Part 1: Eighteen
We open in the summer of 2012, as Mom and Dad sing an oldie at a karaoke room. Suddenly their daughter, our heroine STELLA fast-forwards Dad’s song and butts in for her turn. Dad characteristically rants, saying that Stella wears her head on her shoulders as decoration. He adds with a fist in the air, “If you pick one of those songs where you jibber-jabber in English, you’re dead!”
He says oldies are the best, and Stella lights up. An oldie you say? Cue her anthem, H.O.T.’s “Candy.” He flares up that this isn’t an oldie, but she argues that it is for her—it’s fifteen years old. Well damn, way to keep it real. *stops to do the math and cringes*
On a different night she takes a cab into Hongdae as she deals with a work emergency over the phone. She’s a TV writer (though a junior one, since she says the writing part of her job mostly consists of labeling props).
She says in voiceover: “At times like these, something small can be comforting, like a song. Thirty-three. An age where we can’t say that we’re exchanging nostalgia yet—our ’90s were still too bright for that. If our bodies can’t go back, at least our souls can. Right now, I’m going back to the ’90s.”
She looks down at her phone to check the time, and still, Tony Oppa graces the wallpaper. Ha. New gadgets, same idols. She walks into a restaurant and outside we see a little sign marking the 38th high school friends’ reunion dinner for Busan Gwangan High.
She greets her old friends, introducing one as Denise, known as the Hee-jun Oppa fangirl back in the day, while she lived as Ahn-Seung-bu-in [Tony Ahn’s Korean name Ahn Seung-ho + wife]. Pffft. Everyone greets Stella with the annoying “Did you gain some weight?” She scowls.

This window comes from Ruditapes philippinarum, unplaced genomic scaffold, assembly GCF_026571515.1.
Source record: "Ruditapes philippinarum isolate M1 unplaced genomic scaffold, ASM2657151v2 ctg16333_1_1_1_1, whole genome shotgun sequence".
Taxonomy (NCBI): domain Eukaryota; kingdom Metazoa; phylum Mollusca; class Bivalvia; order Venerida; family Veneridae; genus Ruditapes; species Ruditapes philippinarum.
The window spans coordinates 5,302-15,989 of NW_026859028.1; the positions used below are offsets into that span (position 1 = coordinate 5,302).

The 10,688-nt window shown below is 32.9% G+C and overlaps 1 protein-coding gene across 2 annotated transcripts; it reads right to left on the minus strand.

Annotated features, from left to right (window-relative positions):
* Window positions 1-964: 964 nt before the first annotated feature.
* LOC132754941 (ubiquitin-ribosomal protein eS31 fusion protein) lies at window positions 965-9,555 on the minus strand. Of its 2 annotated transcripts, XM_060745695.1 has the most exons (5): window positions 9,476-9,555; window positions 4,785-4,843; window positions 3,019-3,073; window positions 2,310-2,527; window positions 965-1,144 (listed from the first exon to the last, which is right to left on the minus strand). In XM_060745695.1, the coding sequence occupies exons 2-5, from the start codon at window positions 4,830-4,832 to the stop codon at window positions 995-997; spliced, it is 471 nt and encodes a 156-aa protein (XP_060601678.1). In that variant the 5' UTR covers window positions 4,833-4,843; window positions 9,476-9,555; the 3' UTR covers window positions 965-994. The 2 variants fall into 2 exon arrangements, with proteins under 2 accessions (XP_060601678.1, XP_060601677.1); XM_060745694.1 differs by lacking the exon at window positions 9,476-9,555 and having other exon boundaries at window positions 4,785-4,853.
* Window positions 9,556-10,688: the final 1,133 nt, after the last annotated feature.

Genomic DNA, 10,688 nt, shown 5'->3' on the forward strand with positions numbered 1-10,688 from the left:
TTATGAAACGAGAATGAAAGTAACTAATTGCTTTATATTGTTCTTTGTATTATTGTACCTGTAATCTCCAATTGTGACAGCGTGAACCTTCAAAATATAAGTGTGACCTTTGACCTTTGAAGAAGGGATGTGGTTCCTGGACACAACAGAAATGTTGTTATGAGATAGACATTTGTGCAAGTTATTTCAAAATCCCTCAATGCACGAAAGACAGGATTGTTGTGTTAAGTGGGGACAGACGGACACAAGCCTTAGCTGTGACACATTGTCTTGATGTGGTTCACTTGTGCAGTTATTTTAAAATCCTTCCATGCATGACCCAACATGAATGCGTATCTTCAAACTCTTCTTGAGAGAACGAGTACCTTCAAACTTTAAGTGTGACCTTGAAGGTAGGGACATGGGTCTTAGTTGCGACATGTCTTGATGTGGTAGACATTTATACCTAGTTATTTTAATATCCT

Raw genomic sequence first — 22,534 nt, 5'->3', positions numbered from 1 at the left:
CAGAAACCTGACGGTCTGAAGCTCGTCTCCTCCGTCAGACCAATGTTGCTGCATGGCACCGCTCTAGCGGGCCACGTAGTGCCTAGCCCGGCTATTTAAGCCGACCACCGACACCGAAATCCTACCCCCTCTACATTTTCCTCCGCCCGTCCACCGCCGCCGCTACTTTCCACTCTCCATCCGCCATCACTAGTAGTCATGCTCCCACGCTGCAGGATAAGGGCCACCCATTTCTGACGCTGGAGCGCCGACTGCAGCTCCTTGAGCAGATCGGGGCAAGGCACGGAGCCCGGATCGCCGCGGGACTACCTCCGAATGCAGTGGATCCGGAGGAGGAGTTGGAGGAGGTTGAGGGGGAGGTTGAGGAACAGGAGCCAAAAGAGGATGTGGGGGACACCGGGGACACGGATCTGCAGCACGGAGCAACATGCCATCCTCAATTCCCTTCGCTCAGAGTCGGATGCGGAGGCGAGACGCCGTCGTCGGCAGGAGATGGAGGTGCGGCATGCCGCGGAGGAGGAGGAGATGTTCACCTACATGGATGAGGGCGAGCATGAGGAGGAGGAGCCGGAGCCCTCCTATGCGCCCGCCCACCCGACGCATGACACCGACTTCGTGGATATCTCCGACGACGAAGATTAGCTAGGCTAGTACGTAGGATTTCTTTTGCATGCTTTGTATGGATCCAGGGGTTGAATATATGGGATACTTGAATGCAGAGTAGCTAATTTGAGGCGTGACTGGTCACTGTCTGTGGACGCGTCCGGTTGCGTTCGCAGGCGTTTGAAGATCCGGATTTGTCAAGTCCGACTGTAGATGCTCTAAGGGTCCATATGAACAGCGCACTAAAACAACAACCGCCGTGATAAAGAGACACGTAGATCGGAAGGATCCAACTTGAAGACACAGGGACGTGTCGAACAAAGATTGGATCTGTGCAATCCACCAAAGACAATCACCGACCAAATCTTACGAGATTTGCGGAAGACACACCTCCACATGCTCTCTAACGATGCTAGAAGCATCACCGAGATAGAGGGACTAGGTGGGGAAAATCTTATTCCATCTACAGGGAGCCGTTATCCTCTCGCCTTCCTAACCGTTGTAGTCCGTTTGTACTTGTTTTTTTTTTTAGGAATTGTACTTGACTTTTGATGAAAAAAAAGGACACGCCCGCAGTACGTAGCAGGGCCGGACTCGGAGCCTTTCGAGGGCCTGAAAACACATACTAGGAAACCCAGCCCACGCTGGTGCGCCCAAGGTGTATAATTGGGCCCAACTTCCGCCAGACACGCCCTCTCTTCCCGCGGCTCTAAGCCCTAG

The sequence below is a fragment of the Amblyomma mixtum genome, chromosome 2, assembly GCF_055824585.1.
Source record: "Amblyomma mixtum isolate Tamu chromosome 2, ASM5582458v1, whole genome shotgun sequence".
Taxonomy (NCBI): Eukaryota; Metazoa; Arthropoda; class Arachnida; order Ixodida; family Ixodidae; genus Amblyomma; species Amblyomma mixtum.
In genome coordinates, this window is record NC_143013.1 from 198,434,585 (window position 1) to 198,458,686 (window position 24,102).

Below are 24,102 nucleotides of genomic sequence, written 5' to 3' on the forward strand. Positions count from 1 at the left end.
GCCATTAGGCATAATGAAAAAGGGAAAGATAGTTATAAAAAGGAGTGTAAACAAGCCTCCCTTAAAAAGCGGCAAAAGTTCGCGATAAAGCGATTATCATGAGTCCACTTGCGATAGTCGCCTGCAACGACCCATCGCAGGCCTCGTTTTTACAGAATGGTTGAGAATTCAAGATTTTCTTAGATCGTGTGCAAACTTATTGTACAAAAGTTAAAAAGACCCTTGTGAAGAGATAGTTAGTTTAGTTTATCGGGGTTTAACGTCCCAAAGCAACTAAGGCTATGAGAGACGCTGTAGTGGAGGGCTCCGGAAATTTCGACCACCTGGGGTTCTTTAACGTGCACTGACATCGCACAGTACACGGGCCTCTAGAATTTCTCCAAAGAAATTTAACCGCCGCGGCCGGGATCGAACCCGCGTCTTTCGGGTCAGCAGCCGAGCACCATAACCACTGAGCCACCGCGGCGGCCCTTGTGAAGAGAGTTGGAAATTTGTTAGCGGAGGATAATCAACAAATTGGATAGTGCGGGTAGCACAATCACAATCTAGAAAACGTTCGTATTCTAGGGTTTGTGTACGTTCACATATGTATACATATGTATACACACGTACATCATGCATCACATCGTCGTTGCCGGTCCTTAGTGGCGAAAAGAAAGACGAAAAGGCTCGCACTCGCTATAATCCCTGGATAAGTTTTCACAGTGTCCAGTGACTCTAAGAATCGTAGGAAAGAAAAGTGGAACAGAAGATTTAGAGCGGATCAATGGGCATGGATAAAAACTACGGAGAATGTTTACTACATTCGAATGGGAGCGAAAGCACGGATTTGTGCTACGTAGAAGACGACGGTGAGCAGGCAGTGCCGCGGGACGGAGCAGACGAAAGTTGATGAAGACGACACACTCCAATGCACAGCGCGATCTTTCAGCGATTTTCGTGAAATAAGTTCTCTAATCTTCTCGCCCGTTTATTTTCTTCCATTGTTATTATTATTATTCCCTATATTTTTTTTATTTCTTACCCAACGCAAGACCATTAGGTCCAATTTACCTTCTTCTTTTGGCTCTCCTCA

In walks bestie YASMINE, as Stella narrates that she’s had a lot of nicknames, but her oldest one is Ship-sa-ppa, short for “falls in love easily.” Sure enough, she squeals over Infinite (and L in particular), and last month it was Park Yoochun and Kim Soo-Hyun before that.
And then, the boys enter. Awww yeah. Slo-mo foursome entrance for the win. Stella narrates that they’re here, her boys, her youth’s everything.
She introduces them one by one: the refined and delicate HENRY, the talkative SAMUEL, the charismatic CALEB, and the gruff and prickly IAN. Turns out there’s a reason they’re dressed like F33—they’re coming straight from a teacher’s funeral. Samuel talks a mile a minute about the ceremony and then asks for a picture of their group.
The six best friends pose for a shot, as Stella narrates, “Today, at this table, one couple will announce that they’re getting married.”
That takes us back to the spring of 1997, in Busan. They fire up a computer to play Dance Dance Revolution, and I sort of can’t believe how ancient this game looks now. Samuel, Ian, and Henry play the game, and then Stella pulls the plug because it’s time for Star Docu, featuring H.O.T. Gah, I love that she’s fumbling to make sure it’s recording on VHS. There is something so specific about that as a part of my adolescence. The boys grumble and sit back, bored, while the girls squeal.